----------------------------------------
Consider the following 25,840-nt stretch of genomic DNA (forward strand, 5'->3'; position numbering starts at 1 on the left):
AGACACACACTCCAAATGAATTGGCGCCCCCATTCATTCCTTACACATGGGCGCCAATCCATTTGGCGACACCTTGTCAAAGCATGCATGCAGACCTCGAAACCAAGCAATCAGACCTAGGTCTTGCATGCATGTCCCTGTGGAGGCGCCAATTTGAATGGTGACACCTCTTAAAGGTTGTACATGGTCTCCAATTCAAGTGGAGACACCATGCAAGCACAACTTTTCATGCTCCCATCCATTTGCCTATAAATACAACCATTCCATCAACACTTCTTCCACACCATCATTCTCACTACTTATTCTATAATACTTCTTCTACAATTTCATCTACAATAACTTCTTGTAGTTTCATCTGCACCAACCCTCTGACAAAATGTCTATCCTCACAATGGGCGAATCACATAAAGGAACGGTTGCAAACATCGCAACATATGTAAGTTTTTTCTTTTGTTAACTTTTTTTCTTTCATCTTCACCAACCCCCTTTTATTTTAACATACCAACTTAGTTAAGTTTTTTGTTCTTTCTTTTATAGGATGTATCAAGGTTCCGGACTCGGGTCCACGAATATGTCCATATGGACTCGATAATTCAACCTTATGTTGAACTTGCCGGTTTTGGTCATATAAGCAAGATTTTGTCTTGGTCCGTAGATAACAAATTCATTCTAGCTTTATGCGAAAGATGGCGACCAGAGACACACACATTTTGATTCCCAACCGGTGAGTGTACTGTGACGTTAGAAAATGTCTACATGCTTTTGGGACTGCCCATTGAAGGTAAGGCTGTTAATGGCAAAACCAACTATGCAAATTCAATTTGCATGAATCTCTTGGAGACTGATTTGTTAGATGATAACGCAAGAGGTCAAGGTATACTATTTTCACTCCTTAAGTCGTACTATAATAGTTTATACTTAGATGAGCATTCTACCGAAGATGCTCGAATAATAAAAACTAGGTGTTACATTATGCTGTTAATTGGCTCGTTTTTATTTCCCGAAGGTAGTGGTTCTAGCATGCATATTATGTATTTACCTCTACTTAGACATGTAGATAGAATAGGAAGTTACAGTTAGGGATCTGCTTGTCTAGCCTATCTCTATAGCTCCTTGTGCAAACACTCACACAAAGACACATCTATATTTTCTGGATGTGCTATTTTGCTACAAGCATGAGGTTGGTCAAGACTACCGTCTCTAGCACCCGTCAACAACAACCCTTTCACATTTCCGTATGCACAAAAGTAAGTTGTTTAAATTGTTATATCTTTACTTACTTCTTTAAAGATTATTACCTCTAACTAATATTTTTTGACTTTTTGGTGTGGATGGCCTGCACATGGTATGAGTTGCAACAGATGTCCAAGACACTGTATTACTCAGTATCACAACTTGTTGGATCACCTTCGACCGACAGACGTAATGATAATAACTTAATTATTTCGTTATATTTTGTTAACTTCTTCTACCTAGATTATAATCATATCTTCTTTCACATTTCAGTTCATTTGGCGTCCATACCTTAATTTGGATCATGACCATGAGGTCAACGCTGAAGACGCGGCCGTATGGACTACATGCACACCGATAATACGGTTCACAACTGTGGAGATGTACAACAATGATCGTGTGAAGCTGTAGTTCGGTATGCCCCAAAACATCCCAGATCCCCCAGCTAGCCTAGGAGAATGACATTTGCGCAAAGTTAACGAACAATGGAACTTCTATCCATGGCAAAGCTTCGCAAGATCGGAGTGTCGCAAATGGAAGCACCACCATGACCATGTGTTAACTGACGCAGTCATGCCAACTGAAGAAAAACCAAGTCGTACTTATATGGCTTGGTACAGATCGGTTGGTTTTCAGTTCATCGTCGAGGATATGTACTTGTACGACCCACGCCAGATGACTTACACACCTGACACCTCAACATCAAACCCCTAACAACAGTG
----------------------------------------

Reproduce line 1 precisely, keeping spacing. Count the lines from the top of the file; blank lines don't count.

Consider the following 25,840-nt stretch of genomic DNA (forward strand, 5'->3'; position numbering starts at 1 on the left):